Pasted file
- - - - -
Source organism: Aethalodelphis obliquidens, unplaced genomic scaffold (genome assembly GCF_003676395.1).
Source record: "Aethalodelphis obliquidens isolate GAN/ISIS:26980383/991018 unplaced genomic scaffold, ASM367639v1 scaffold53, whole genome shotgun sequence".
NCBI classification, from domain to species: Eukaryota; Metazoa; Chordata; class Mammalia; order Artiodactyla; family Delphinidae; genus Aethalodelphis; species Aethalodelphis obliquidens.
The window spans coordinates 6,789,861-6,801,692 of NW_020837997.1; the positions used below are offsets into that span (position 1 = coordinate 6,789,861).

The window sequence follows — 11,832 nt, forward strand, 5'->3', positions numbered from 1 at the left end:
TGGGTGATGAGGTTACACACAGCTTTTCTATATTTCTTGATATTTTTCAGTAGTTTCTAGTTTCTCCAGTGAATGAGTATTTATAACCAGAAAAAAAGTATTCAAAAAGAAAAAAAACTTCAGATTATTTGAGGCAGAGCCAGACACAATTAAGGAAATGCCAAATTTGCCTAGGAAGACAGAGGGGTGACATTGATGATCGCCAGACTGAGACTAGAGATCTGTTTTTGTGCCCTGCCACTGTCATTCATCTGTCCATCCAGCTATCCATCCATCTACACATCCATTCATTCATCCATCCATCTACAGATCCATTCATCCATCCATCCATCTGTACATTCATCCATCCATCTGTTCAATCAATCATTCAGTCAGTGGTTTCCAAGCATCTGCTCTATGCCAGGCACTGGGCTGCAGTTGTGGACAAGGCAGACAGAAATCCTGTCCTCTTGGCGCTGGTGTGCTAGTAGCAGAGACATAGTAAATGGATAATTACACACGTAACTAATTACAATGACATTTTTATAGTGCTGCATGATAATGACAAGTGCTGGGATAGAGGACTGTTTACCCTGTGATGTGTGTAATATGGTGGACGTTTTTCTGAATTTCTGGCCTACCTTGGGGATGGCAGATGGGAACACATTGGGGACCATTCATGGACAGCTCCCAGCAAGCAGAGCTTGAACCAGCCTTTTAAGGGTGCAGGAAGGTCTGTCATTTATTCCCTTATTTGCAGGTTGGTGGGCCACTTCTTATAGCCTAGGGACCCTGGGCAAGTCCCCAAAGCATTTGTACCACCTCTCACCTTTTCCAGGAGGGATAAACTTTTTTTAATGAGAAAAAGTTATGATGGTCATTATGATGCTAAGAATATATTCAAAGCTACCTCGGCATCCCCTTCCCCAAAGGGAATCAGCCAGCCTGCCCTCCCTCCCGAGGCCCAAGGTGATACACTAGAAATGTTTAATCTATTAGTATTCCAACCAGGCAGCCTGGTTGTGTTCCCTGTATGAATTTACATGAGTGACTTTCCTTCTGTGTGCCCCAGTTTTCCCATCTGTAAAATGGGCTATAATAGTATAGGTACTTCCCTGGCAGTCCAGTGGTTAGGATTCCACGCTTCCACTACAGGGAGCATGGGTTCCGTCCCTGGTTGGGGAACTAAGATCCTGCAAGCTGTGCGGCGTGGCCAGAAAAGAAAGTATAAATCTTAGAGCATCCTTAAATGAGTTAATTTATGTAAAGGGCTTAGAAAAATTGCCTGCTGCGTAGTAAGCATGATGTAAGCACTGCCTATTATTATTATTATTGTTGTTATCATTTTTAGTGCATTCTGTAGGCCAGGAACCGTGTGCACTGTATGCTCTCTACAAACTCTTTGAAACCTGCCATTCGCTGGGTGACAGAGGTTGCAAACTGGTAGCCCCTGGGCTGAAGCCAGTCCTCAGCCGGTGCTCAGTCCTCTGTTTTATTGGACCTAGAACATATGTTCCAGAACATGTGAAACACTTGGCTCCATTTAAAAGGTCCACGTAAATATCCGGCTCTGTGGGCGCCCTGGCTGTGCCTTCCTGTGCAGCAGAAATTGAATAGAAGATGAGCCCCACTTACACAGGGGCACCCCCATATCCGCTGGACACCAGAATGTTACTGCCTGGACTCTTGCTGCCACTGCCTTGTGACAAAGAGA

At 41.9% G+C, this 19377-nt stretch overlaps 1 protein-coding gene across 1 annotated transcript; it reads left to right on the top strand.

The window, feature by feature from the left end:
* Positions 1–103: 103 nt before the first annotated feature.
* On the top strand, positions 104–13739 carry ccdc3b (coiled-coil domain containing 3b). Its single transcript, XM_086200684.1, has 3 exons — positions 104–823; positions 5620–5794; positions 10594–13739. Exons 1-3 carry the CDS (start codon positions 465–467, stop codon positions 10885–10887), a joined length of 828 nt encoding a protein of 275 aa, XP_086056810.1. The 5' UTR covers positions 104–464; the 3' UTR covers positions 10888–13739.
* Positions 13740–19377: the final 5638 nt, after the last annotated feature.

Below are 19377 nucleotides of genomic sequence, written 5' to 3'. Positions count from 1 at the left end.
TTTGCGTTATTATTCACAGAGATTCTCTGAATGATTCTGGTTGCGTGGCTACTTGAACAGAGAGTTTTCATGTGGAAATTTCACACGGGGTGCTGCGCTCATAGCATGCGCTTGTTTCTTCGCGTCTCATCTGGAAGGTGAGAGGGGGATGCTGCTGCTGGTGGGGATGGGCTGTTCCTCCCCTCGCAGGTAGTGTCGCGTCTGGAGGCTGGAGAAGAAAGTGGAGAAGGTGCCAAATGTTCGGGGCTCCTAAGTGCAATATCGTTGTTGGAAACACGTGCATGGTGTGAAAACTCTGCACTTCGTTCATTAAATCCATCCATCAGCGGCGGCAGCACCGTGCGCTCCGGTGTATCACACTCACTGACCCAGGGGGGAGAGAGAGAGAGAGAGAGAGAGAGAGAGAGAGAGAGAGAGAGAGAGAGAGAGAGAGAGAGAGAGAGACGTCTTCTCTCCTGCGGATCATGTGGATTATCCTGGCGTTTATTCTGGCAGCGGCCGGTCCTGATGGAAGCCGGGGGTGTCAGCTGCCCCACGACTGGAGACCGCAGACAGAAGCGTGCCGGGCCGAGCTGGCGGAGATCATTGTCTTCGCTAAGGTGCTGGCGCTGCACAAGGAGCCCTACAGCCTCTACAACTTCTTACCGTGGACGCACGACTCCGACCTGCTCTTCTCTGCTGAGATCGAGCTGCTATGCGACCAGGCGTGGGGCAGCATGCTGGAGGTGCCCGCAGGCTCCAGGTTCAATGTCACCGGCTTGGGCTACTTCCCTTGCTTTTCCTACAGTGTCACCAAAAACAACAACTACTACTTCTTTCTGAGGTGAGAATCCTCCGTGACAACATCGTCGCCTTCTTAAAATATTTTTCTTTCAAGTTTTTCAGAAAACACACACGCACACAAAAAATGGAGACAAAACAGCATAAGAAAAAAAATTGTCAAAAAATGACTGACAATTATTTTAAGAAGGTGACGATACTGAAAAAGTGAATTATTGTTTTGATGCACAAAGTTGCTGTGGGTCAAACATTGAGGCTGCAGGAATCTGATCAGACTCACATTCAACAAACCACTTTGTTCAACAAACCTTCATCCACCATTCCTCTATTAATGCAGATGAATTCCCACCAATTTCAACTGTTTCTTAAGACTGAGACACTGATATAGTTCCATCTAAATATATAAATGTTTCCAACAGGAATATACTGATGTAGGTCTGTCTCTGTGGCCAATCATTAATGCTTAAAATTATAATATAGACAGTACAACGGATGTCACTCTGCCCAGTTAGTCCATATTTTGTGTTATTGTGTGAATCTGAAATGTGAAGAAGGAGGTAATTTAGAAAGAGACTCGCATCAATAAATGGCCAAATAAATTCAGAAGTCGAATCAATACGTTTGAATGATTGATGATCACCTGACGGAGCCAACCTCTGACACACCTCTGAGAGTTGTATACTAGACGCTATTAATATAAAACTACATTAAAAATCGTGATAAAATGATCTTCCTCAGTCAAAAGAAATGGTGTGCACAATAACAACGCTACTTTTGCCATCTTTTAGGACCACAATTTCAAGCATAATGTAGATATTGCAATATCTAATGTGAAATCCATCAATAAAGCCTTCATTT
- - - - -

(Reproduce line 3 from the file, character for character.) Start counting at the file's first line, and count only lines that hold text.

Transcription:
NCBI classification, from domain to species: Eukaryota; Metazoa; Chordata; class Mammalia; order Artiodactyla; family Delphinidae; genus Aethalodelphis; species Aethalodelphis obliquidens.